Cellular and Functional Mechanisms Underlying Muscle Aging and Associated Diseases
Daniel Béchet, PhD
Unité de Nutrition Humaine/ Clermont Université, France
One of the most dramatic effects of increasing age is the atrophy of skeletal muscle, referred to as sarcopenia, which is predictive of all-cause mortality in the elderly. This presentation presents an overview of human studies of sarcopenia and describes findings from the PROOF cohort, which compared three groups --“healthy aging,” metabolic syndrome and hypertension-- to identify potential biomarkers for muscle chronological aging in humans.
- Muscle cells have no regenerative ability, leading to increasing loss with age.
- There is a 1-2% annual loss of muscle mass after the age of 50 years; however, the prevalence of sarcopenia varies from 13 to 24% of adults over 60 years of age, and > 50% after 80 years.
- Consequences of sarcopenia include: loss of strength, mobility, decreased energy metabolism, increased insulin resistance, lower protein (amino acid) reserves; an overall loss of health span.
- In a study to better understand the mechanisms of muscle aging: The PROOF cohort consisted of 1011 subjects (402 men, 609 women) aged 65 at inclusion date (2001); at 17-year follow up (now aged 82) with exams every 2 years. Exams included: anthropometric data, blood tests, blood pressure, heart monitors, cognitive performance, and biopsy of thigh muscle to apply “omics” and histological evaluation of thigh muscle biopsies.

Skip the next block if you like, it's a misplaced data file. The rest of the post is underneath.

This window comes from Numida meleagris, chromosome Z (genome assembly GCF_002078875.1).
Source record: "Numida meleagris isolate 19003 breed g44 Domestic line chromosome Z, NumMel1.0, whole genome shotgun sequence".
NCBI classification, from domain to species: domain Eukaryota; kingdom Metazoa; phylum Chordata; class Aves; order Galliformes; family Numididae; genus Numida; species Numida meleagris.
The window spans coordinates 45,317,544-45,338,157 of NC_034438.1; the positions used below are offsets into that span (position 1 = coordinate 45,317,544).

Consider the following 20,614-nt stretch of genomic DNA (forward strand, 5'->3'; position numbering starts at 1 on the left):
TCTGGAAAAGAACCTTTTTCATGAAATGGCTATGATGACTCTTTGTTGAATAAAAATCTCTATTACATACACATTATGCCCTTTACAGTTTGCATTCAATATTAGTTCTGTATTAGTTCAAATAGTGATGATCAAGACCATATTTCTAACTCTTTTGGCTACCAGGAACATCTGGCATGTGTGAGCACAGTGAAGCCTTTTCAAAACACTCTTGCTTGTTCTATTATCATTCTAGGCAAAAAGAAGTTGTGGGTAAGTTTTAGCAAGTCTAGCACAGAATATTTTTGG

- Researchers identified muscle fiber-type specific alterations and several potential biomarkers of aging:
- Atrophy of type-II muscle fibers, (flattening) in myofiber shape, increased lipid droplets, increased fibrosis of the extracellular matrix, and decreased capillaries.
- In men, healthy aging is associated with the presence of more perimysium (bundles of myofibers surrounding muscle) which preserves muscle shape despite atrophy.
- With chronological aging, profiles among gene pathways and proteins showed substantial alterations in muscle proteins involved in key metabolic pathways, myofibril remodeling, cytoskeleton organization and mechanisms of cytoprotection and cytodetoxification.
- Next, the researchers will address the question of why there is so much variation in biological aging.
These human studies offer important information about how muscle fibers change –physically and metabolically- with age. Improving our understanding of the factors influencing sarcopenia in people will also improve understanding of similar processes in companion animals.